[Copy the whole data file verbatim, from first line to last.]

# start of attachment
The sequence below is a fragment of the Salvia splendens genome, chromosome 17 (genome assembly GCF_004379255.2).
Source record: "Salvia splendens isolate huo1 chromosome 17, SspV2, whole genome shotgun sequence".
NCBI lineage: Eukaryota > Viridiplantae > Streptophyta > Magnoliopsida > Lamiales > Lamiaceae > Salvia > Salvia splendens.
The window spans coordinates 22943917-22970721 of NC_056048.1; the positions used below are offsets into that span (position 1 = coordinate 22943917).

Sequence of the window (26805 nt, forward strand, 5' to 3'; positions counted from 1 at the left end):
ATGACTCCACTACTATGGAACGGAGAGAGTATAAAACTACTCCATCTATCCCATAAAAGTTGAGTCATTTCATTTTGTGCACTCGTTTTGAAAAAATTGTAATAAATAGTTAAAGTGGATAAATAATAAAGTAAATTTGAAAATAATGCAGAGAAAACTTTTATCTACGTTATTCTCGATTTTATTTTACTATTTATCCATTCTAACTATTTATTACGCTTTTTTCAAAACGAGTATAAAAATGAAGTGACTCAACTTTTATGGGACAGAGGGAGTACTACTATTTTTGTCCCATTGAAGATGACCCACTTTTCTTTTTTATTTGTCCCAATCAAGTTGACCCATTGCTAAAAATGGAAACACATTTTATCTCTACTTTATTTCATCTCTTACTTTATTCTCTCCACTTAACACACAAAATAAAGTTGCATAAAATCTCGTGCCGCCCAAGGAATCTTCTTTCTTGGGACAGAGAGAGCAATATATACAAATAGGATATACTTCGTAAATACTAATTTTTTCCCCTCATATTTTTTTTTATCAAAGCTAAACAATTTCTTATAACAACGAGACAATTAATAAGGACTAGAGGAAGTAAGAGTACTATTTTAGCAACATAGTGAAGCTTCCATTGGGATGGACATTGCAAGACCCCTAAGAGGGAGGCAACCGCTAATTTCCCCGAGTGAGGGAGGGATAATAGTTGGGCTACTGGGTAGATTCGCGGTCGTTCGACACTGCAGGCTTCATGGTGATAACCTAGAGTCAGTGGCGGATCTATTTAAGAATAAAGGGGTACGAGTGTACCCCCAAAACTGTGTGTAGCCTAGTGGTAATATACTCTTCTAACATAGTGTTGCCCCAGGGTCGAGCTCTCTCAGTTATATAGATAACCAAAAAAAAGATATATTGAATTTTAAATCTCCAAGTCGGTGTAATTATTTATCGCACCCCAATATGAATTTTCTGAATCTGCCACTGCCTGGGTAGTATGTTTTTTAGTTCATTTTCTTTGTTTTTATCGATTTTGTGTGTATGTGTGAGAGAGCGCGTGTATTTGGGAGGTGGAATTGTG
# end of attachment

The sequence below is a fragment of the Salvia splendens genome, chromosome 17 (genome assembly GCF_004379255.2).
Source record: "Salvia splendens isolate huo1 chromosome 17, SspV2, whole genome shotgun sequence".
NCBI lineage: Eukaryota > Viridiplantae > Streptophyta > Magnoliopsida > Lamiales > Lamiaceae > Salvia > Salvia splendens.
The window spans coordinates 22943917-22970721 of NC_056048.1; the positions used below are offsets into that span (position 1 = coordinate 22943917).

Sequence of the window (26805 nt, forward strand, 5' to 3'; positions counted from 1 at the left end):
ATGACTCCACTACTATGGAACGGAGAGAGTATAAAACTACTCCATCTATCCCATAAAAGTTGAGTCATTTCATTTTGTGCACTCGTTTTGAAAAAATTGTAATAAATAGTTAAAGTGGATAAATAATAAAGTAAATTTGAAAATAATGCAGAGAAAACTTTTATCTACGTTATTCTCGATTTTATTTTACTATTTATCCATTCTAACTATTTATTACGCTTTTTTCAAAACGAGTATAAAAATGAAGTGACTCAACTTTTATGGGACAGAGGGAGTACTACTATTTTTGTCCCATTGAAGATGACCCACTTTTCTTTTTTATTTGTCCCAATCAAGTTGACCCATTGCTAAAAATGGAAACACATTTTATCTCTACTTTATTTCATCTCTTACTTTATTCTCTCCACTTAACACACAAAATAAAGTTGCATAAAATCTCGTGCCGCCCAAGGAATCTTCTTTCTTGGGACAGAGAGAGCAATATATACAAATAGGATATACTTCGTAAATACTAATTTTTTCCCCTCATATTTTTTTTTATCAAAGCTAAACAATTTCTTATAACAACGAGACAATTAATAAGGACTAGAGGAAGTAAGAGTACTATTTTAGCAACATAGTGAAGCTTCCATTGGGATGGACATTGCAAGACCCCTAAGAGGGAGGCAACCGCTAATTTCCCCGAGTGAGGGAGGGATAATAGTTGGGCTACTGGGTAGATTCGCGGTCGTTCGACACTGCAGGCTTCATGGTGATAACCTAGAGTCAGTGGCGGATCTATTTAAGAATAAAGGGGTACGAGTGTACCCCCAAAACTGTGTGTAGCCTAGTGGTAATATACTCTTCTAACATAGTGTTGCCCCAGGGTCGAGCTCTCTCAGTTATATAGATAACCAAAAAAAAGATATATTGAATTTTAAATCTCCAAGTCGGTGTAATTATTTATCGCACCCCAATATGAATTTTCTGAATCTGCCACTGCCTGGGTAGTATGTTTTTTAGTTCATTTTCTTTGTTTTTATCGATTTTGTGTGTATGTGTGAGAGAGCGCGTGTATTTGGGAGGTGGAATTGTG